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Soul Searching

Tom Saretsky

03/01/2017

The ultimate lie of the freeway: it doesn’t feel fast

 

There’s an expression that goes, “The ultimate lie of the freeway is that it doesn’t feel fast.” Driving along the highway or the freeway, going just as fast as the other cars (or faster), doesn’t always give us a true appreciation for the speed. That only happens once we get off the freeway and watch the vehicles whizzing by.

Life is like that. It passes much too quickly. Sometimes we wish it away, hoping for it to go faster, but when we look through life’s rearview mirror, we lament the passing of time.

It seemed like yesterday my kids were excited about hot lunch days at school, back rubs at night, and playing at the park. Now the pleasures are more sophisticated — cafeteria lunches in high school, group chats with friends, and hanging out at the park.

Life was so much simpler when they were younger. Treehouse TV at night, bedtime stories that went on without end, and the excited anticipation of a new day and all the adventures just waiting to be discovered.

Presently we’re well into the world of teenage angst, and life gets more complicated with school, friends, and the politics of team sports.

Life picked up even greater speed in our family this past Valentine’s Day when my son Nathan took his road test for his driver’s license. He got it! He shares the distinction with his mother of getting his license on the first try.

Norma got her license on her first road test attempt. I reminded Norma, though, that her road test was taken in her small hometown where they have angle parking and one main street. An easy road test, perhaps, but Norma is also quick to remind me of her 30 years of accident- and incident-free driving. I don’t share that honour, and it took me two attempts to get my license.

Nathan has significantly more freedom now that he’s a licensed driver. His new freedom is going to have a positive impact on our family. First, we can dump a lot of driving errands on him. Second, he can drive himself to practices and games. Third, he can fill the car when it’s empty and wash it when it’s dirty. I’m sure all that will change when he doesn’t feel like dropping off or picking up his sister.

I remember, like it was yesterday, when Nathan learned to walk. We thought that that was independence. The only thing we were worried about was his stumbling and bumping his head, or running too fast in the house. Now that Nathan has his license, the worries take on much greater significance. He’s always been cautious about everything in life, and I know he will exercise that same caution now that he’s driving. However, it’s not about simply driving for himself, he also has to drive for everyone else. He’s still a child speeding toward adulthood, but the remainder of his childhood contains an adult responsibility.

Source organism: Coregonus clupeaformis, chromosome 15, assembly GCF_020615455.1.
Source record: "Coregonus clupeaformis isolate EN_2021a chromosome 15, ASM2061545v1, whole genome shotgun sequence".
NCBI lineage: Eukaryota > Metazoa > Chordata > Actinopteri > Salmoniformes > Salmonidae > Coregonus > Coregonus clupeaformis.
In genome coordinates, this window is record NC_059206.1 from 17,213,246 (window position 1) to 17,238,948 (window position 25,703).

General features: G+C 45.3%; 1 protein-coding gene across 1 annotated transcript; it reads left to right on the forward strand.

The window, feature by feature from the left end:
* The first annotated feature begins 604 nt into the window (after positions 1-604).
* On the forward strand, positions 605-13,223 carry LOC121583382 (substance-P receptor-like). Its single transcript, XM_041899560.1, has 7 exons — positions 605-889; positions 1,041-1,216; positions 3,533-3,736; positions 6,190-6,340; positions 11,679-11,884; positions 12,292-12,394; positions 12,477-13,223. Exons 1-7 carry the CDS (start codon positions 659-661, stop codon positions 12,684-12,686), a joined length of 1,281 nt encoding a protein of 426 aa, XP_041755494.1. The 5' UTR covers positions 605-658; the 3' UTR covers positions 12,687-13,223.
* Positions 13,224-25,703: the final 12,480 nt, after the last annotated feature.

The years go quickly. Time travels along without obstacle. It doesn’t yield to our moods and experiences. At times like this it’s easy to get nostalgic and long for the “good ole days” of early childhood — those moments of innocence, uncomplicated demands, and easier solutions to problems. Even the not-so-good moments are filtered.

Nostalgia is the past enhanced by an editing machine. It’s easy to take those past moments and edit them to make us believe the times were better than they actually were. However, that doesn’t do much for allowing us to immerse ourselves in the present. Perhaps that’s what makes living in the present so difficult — longing for what was instead of enjoying what is. At this time we are present and attentive to a significant life event and all that holds for Nathan — picking up his friends, going through the drive-thru at McDonalds, driving himself to practice, or asking if we need him to pick anything up at the store with our money!

Yes, time moves at freeway pace. It’s given a permanent green light in life’s free-flowing lane. We’re all helpless in this regard, and we can’t do anything but be attentive to its speed, mindful of its power and embrace those times of new beginnings when they arrive.

We did well embracing this rite of passage and new phase in Nathan’s life. We also reminded Nathan that even though time may disregard the stop signs and yield signs of our lives, he’d better not when he’s behind the wheel.

Saretsky is a teacher and chaplain at Holy Cross High School in Saskatoon. He and his wife, Norma, have two children, Nathan and Jenna.